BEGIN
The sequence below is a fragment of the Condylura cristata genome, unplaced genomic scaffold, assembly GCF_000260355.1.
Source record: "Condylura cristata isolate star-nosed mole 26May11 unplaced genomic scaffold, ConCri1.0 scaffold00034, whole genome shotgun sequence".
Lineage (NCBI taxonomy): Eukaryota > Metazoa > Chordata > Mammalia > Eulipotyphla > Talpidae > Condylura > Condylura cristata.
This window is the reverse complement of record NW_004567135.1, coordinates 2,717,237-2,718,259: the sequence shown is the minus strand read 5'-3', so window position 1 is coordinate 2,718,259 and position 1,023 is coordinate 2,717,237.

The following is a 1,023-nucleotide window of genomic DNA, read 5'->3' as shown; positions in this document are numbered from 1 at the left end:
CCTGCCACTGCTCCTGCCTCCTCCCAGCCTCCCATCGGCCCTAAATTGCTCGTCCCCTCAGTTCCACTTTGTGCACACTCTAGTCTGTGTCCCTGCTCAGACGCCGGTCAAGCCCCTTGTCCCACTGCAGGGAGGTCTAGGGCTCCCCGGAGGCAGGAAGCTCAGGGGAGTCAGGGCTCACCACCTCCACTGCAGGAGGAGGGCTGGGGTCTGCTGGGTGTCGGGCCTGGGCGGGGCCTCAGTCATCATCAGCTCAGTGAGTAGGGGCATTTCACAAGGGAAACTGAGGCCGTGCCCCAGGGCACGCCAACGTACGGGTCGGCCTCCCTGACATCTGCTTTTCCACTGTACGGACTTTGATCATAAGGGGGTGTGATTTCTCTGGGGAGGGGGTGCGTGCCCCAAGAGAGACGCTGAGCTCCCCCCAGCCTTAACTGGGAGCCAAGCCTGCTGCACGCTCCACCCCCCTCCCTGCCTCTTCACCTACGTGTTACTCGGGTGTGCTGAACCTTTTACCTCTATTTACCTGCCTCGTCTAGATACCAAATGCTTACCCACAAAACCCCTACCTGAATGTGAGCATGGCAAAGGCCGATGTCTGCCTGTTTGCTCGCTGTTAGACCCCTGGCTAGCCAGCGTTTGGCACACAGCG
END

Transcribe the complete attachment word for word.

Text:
The sequence below is a fragment of the Condylura cristata genome, unplaced genomic scaffold, assembly GCF_000260355.1.
Source record: "Condylura cristata isolate star-nosed mole 26May11 unplaced genomic scaffold, ConCri1.0 scaffold00034, whole genome shotgun sequence".
Lineage (NCBI taxonomy): Eukaryota > Metazoa > Chordata > Mammalia > Eulipotyphla > Talpidae > Condylura > Condylura cristata.
This window is the reverse complement of record NW_004567135.1, coordinates 2,717,237-2,718,259: the sequence shown is the minus strand read 5'-3', so window position 1 is coordinate 2,718,259 and position 1,023 is coordinate 2,717,237.

The following is a 1,023-nucleotide window of genomic DNA, read 5'->3' as shown; positions in this document are numbered from 1 at the left end:
CCTGCCACTGCTCCTGCCTCCTCCCAGCCTCCCATCGGCCCTAAATTGCTCGTCCCCTCAGTTCCACTTTGTGCACACTCTAGTCTGTGTCCCTGCTCAGACGCCGGTCAAGCCCCTTGTCCCACTGCAGGGAGGTCTAGGGCTCCCCGGAGGCAGGAAGCTCAGGGGAGTCAGGGCTCACCACCTCCACTGCAGGAGGAGGGCTGGGGTCTGCTGGGTGTCGGGCCTGGGCGGGGCCTCAGTCATCATCAGCTCAGTGAGTAGGGGCATTTCACAAGGGAAACTGAGGCCGTGCCCCAGGGCACGCCAACGTACGGGTCGGCCTCCCTGACATCTGCTTTTCCACTGTACGGACTTTGATCATAAGGGGGTGTGATTTCTCTGGGGAGGGGGTGCGTGCCCCAAGAGAGACGCTGAGCTCCCCCCAGCCTTAACTGGGAGCCAAGCCTGCTGCACGCTCCACCCCCCTCCCTGCCTCTTCACCTACGTGTTACTCGGGTGTGCTGAACCTTTTACCTCTATTTACCTGCCTCGTCTAGATACCAAATGCTTACCCACAAAACCCCTACCTGAATGTGAGCATGGCAAAGGCCGATGTCTGCCTGTTTGCTCGCTGTTAGACCCCTGGCTAGCCAGCGTTTGGCACACAGCG